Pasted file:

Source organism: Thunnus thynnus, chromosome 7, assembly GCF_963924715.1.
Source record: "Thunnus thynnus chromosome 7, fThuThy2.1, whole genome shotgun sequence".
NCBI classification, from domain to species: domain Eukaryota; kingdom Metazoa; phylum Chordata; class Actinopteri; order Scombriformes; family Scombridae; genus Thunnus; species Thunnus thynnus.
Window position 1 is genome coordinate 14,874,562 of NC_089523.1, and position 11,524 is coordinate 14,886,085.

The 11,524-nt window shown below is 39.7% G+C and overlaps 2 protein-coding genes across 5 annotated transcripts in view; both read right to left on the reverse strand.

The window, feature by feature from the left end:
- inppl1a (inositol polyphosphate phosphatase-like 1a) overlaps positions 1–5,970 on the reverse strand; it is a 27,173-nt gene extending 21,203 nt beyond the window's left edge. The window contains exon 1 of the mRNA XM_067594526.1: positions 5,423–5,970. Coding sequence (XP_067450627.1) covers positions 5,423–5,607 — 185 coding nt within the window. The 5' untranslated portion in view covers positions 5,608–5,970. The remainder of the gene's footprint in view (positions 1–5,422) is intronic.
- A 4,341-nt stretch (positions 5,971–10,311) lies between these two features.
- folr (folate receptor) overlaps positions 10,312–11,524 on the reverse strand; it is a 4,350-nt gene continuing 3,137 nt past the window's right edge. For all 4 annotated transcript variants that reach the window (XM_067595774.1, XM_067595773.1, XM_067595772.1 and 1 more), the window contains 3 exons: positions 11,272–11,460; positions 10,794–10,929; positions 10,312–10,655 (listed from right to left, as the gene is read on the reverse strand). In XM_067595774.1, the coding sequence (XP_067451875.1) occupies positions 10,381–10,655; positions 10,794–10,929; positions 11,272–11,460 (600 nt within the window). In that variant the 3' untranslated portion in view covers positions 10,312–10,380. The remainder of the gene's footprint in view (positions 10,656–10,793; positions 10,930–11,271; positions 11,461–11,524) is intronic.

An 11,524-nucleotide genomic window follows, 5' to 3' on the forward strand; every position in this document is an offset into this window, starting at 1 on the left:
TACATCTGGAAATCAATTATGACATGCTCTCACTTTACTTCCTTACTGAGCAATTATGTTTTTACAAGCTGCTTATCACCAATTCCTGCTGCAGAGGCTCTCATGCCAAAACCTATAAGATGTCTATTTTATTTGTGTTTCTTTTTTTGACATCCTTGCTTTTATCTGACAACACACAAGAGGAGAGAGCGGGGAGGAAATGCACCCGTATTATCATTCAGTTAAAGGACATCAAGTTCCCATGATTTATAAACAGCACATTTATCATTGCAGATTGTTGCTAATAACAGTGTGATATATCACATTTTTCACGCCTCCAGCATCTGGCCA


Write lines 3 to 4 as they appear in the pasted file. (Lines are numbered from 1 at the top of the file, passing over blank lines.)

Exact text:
NCBI classification, from domain to species: domain Eukaryota; kingdom Metazoa; phylum Chordata; class Actinopteri; order Scombriformes; family Scombridae; genus Thunnus; species Thunnus thynnus.
Window position 1 is genome coordinate 14,874,562 of NC_089523.1, and position 11,524 is coordinate 14,886,085.